Native American Indian Healing Ceremonies
Sacred Tree Dance Ceremony

The Grandmothers sit under the Sacred Tree, holding their empty baskets and calling their grandchildren to remember the dance of life. As part of MotherEarth's transition into the Fifth World, the Two-Leggeds are being reminded to remember their family and honor the dream of wholeness. The song of the Grandmothers calls us all to return to the Sacred Tree every cycle, to bring our gifts to nourish the web of life and to dance the Fifth World rhythm that creates harmony. This ceremony was given to us by the Grandmother Spirits so that the dance of the sacred tree could begin again.

The dance can be organized by anyone and done in any location where a tree is available. All people of any age are invited to attend. Although everyone shares in the leadership of the dance, it may be helpful to have a facilitator familiar with the dance format so that things flow smoothly. The dance of the sacred tree is a ceremony of give-away. Every participant is asked to prepare three give-aways for the ceremony:

  1. An intention for dedicating the energy of the dance
  2. A representation of a favorite relation in the web of life
  3. A give-away of something special for the Sacred Tree

Since this is also a celebration of nourishing the Sacred Tree, it is appropriate for everyone to contribute towards a feast that can be shared by all after the dancing is completed.

You will need a location with a tree, representing the Sacred Tree, that a group of people can dance around. You will also need four baskets to place around the tree, one in each of the four directions on the Medicine Wheel. The baskets should contain something to represent each direction, such as the color or sacred food of that direction.

A dance staff is needed for the leader of the dance to carry, and one or several drums to create the rhythm of the dance and carry the heartbeat rhythm. Rattles and medicine objects are welcome to add energy to the dance. The staff used in the dance represents the web of life. It should be a give-away from the tree people, about four or five feet tall, that is found laying on the ground rather than cut especially for the dance.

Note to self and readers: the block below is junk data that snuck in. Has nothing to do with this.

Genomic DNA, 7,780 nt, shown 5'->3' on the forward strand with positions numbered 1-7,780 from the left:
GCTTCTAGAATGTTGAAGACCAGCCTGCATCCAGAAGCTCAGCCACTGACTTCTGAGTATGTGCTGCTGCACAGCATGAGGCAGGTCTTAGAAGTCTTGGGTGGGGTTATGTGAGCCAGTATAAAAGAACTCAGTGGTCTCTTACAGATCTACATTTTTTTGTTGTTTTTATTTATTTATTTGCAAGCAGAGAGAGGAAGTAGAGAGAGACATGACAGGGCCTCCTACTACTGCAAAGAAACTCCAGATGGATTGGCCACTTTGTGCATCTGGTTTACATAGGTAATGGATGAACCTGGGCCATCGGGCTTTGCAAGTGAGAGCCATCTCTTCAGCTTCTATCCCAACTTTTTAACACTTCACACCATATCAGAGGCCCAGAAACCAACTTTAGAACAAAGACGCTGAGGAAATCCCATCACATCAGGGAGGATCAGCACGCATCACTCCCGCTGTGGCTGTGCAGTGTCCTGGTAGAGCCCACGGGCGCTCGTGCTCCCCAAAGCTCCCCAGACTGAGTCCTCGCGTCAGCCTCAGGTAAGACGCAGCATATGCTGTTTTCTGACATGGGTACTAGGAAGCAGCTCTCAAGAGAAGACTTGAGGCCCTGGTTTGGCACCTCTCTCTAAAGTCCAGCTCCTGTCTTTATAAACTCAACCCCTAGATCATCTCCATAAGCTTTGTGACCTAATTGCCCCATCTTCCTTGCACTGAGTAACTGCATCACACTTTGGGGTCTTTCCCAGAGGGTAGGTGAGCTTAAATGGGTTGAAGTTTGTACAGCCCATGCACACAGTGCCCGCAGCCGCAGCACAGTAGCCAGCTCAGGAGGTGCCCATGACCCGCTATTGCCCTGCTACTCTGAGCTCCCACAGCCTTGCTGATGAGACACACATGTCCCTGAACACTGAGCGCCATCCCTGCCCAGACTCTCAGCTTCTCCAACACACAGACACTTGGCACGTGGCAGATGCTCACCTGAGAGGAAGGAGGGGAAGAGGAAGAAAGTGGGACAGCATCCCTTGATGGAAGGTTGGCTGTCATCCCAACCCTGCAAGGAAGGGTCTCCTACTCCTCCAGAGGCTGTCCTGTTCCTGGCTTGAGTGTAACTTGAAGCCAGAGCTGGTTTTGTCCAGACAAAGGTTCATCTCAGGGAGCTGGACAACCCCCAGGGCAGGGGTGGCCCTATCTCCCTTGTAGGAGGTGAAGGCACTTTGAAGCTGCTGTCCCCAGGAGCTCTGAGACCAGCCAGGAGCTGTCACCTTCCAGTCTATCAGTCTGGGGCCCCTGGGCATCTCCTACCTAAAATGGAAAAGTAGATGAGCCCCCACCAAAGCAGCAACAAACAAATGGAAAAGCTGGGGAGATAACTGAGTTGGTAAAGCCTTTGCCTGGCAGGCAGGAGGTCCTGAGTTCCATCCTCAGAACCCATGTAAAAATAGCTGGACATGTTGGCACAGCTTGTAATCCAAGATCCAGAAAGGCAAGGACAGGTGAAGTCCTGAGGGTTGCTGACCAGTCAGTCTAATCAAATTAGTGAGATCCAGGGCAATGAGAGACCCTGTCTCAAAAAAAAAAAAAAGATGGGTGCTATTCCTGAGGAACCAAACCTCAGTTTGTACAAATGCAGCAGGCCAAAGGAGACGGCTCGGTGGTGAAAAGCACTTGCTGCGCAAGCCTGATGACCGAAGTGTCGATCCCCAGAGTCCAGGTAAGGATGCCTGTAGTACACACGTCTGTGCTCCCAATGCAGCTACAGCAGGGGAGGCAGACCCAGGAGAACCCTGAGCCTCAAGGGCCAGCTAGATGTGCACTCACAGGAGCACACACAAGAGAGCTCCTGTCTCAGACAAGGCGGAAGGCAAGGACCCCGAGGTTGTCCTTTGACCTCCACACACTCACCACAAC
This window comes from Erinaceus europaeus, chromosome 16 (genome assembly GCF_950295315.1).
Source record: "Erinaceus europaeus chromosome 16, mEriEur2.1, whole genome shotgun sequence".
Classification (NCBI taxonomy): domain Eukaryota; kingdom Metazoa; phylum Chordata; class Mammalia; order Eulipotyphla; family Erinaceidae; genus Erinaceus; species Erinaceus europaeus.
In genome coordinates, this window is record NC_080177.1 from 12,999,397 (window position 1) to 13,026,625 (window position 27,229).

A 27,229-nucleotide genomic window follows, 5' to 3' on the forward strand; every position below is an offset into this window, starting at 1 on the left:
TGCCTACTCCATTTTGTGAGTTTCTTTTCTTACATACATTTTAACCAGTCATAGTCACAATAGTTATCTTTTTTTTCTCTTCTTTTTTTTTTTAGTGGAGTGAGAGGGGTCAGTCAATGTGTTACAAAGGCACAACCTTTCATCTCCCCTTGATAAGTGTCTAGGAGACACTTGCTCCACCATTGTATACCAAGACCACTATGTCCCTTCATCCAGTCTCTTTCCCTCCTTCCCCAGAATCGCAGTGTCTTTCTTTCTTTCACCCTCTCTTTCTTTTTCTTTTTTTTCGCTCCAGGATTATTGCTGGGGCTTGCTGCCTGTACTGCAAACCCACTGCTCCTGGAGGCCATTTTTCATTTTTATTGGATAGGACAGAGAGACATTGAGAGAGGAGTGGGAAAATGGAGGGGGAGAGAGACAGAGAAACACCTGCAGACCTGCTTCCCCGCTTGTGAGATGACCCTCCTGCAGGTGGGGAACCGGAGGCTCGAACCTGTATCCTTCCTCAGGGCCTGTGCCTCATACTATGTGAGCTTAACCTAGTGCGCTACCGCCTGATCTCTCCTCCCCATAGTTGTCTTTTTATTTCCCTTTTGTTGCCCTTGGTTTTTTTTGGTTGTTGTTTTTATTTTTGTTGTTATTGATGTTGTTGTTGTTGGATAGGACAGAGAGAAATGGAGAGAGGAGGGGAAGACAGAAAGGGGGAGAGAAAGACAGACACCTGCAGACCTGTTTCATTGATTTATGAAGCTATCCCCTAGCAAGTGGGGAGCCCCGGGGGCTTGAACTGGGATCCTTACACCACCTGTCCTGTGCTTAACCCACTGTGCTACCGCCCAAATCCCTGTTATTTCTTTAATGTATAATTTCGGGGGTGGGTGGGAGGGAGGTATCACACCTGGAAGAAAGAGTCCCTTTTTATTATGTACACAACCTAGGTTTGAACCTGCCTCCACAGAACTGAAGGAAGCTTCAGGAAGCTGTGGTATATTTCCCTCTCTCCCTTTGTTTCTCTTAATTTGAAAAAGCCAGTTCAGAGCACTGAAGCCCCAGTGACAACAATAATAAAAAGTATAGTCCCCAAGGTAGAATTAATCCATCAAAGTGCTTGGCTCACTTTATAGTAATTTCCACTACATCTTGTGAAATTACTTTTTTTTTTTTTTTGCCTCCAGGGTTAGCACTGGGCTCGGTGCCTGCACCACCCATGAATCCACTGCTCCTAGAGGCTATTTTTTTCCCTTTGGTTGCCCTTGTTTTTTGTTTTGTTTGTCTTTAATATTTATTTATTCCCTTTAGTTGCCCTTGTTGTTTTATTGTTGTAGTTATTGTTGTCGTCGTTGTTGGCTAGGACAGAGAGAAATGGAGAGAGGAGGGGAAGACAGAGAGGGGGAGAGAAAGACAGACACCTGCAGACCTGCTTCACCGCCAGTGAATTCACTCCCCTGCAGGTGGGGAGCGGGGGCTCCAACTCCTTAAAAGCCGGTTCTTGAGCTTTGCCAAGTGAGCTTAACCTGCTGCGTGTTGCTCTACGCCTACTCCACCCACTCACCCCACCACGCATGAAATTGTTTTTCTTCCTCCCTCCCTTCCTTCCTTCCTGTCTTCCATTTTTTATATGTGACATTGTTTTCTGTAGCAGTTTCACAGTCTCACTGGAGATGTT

Each person brings a give-away to the dance that represents one of their favorite relations in the web of life. This can be a feather, shell, bone, leaf, seed, flower or a small carved or cut out image of that special relation. Before the dance begins, each person will attach this give-away to the staff. Each person also brings a give-away for the Sacred Tree to nourish all of the relations in the web of life. This gift represents something special to the person giving it. There are no limitations for this gift, it should come from the heart.

After each person ties their symbolic object onto the dance staff, they will take their other give-away to one of the four baskets placed around the Sacred Tree. The basket that calls to them is where they place their gift. The basket that is chosen reflects the direction in which each individual person is dancing on the Medicine Wheel.


Spider is a teacher of Earth connection following the Taino tradition of the Caney Indian Spiritual Circle and the Wisdom Wheel teachings of the Wolf Clan Teaching Lodge.

Stories, Ceremonies and Articles written by Spider   © 2002 - 2008

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About the images on this page:

  1. The Olive Pickers, Lassithi Valley, Crete, 1975, Color Transparency, Photography by Peter Shefler   © 1975-2008

  2. The Sacred Tree and the Grandmothers Baskets, Illustration by Tenanche Semiata-Akuaba, from the book, Songs of Bleeding, by Spider,   © 1992

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